AHS Blog

Alaska Mining Hall of Fame Foundation to Induct Three Mining Pioneers

Date Posted: October 22, 2015       Categories: News

The Alaska Mining Hall of Fame Foundation (AMHF) will be inducting three new mining pioneers into their organization on November 4, 2015, at 7:00 p.m. in the Kenai-Denali Room of the Marriott Hotel in downtown Anchorage. Coffee and tea will be served during the AMHF induction and the public, including those interested in Alaska history, are urged to attend. The event is free.


For more information contact Tom Bundtzen, Alaska Mining Hall of Fame at: bundtzen@mosquitonet.com; phone: 907-458-8951


The inductees are:

Robert (Bob) Baker (1921-1968)

Irv Tailleur (1924-2004)

Don S. Rae (1864-1924)


Baker and Tailleur are being honored for their role for the discovery of the Red Dog zinc-lead-silver deposit in Northwest Alaska, which, since 1989, has been one of the world’s largest producers of zinc metal and an important economic anchor for the NANA Region. Rae is a pioneer of the Hatcher Pass district of southcentral Alaska and many western states.


Robert (Bob) Baker

Born (in 1921) and raised in the wheat farming center of Windsor, Colorado, Bob Baker came north in 1946 after serving in the U.S. Marine Corps during WWII, with whom he received a Purple Heart for his service in the South Pacific. He worked as a U.S Fish and Wildlife Service enforcement agent in Fairbanks and Kotzebue during the late 1940s; at the former site, he took courses at the University of Alaska School of Mines and became interested in prospecting. His love of flying led him to fly commercially with Wien Airlines during the 1950s and eventually to establish his own air taxi–quite prophetically—the Red Dog Mine Flying Service (later Baker Aviation in 1967). The flying service was named after his beloved companion O’Malley, a reddish Terrier. When not flying around customers, Baker would take O’Malley with him on various prospecting trips.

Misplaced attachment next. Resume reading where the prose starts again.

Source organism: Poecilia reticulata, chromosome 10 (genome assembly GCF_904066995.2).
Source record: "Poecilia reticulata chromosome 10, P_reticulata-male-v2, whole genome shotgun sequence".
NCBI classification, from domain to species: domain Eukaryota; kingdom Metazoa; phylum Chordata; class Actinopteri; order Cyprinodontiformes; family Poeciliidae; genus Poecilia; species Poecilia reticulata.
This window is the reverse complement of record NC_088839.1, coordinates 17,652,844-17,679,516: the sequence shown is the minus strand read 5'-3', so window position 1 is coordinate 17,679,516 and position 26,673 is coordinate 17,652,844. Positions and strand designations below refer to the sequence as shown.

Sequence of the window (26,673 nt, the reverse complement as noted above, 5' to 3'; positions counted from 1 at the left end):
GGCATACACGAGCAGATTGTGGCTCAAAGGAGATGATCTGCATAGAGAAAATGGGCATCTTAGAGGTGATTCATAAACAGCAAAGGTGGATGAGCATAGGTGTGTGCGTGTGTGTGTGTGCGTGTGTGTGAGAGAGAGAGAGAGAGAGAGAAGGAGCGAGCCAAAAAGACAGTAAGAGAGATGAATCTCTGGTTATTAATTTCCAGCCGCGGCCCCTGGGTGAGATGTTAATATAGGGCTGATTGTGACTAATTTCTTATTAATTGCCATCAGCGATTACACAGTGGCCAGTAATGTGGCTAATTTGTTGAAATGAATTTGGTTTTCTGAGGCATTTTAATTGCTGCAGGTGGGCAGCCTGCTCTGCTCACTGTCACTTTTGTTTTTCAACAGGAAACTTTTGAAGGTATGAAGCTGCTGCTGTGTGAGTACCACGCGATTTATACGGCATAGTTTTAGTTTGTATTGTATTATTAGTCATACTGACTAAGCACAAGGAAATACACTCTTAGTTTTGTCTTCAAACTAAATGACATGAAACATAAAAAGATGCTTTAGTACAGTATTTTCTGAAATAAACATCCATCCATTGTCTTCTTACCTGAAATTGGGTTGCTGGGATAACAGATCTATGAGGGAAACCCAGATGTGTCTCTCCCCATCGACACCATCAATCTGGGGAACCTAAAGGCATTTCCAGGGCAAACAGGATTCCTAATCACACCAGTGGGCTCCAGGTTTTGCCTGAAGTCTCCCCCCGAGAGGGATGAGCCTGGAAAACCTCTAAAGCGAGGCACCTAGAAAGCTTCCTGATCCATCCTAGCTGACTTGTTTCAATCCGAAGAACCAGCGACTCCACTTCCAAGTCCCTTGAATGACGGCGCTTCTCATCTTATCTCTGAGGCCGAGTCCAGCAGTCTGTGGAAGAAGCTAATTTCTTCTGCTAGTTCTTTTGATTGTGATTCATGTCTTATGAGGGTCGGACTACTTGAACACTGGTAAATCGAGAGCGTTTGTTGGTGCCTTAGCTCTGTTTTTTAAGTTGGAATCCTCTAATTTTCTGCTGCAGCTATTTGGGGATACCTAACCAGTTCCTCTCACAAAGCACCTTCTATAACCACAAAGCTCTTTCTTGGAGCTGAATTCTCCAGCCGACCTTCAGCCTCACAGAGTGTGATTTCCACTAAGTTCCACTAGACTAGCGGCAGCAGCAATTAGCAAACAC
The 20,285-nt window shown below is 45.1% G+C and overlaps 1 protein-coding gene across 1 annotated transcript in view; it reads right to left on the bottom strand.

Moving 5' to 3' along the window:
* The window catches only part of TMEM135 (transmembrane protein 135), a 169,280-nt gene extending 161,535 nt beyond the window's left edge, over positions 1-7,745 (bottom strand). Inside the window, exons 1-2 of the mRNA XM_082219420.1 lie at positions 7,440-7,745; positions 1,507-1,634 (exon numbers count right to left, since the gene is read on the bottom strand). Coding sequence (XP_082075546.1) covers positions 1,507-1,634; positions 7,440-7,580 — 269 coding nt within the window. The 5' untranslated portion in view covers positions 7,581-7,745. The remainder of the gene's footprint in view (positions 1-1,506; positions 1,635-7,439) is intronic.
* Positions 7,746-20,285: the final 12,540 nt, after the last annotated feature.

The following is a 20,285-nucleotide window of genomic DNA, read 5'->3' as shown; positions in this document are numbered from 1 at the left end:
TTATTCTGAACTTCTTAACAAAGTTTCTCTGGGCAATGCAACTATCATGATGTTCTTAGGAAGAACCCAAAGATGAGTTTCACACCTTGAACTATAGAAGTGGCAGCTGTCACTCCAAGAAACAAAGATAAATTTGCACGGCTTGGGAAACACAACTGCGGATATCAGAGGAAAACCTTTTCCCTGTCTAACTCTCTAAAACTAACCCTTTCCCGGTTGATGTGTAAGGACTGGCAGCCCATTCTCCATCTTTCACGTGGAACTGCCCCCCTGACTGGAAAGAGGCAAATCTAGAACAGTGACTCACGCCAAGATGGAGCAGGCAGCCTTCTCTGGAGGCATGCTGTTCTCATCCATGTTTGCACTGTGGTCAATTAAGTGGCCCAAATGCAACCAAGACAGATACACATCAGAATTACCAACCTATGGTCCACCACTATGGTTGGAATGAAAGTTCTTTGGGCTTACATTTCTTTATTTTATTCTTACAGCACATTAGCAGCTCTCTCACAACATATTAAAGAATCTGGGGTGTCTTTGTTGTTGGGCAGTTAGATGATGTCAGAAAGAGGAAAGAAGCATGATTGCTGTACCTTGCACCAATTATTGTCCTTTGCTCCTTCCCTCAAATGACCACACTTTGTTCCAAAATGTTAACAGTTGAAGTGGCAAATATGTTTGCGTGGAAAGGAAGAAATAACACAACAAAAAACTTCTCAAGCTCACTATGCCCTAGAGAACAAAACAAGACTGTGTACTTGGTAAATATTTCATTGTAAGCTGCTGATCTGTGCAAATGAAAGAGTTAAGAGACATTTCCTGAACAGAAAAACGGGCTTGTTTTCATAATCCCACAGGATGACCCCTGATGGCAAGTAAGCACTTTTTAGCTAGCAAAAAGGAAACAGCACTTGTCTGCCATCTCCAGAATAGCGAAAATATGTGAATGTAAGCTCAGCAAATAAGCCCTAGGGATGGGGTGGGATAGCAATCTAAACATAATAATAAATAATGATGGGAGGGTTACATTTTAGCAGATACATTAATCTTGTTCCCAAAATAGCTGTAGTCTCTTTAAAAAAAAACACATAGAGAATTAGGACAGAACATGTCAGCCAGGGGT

In the early 1960s, Bob became acquainted with U.S. Geological Survey (USGS) geologist Irv Tailleur who was engaged in regional geologic mapping throughout the central and western Brooks Range. While flying logistical support for several USGS programs, Baker strongly encouraged Tailleur to sample obvious red-stained color anomalies in the Ikalukrok Creek basin in the DeLong Mountains, which he had observed over his many years of flying in the area. Tailluer did sample the exposures in 1968 and published his results in a 1970 USGS Open File report. The color anomalies were the surface exposures of the giant Red Dog zinc-lead-silver deposit.


Bob Baker was killed flying a mercy mission to Savoonga on St. Lawrence Island in March, 1968, without any knowledge of the significance of his ‘Red Dog’ find. His wife, Marjorie, was left to raise their seven children. She ran Baker Aviation, the first woman to own and operate an airline in Alaska. A model business woman, Marge ran the air taxi with her heart and cared for each and every customer she served in Arctic Alaska. She served on the Board of Directors of NANA Corporation and Kotzebue Electric Association and was for years the station manager of Alaska Airlines in Kotzebue. Marjorie Baker died in 2011. Baker’s daughter Lori Henry is currently the COO of NANA Corporation, the owner of the Red Dog mine. His son Mike Baker is the General Manager of Tuug Drilling LLC, the prime drill contractor for Teck Resources, which operates the Red Dog mine. Son Andy Baker remains involved with aviation in the Kotzebue Area, including Baker Aviation. Son John Baker is a professional sled dog musher who won the 2011 Iditarod Sled Dog race. For many years, John has been a motivational speaker for the youth of the NANA Region.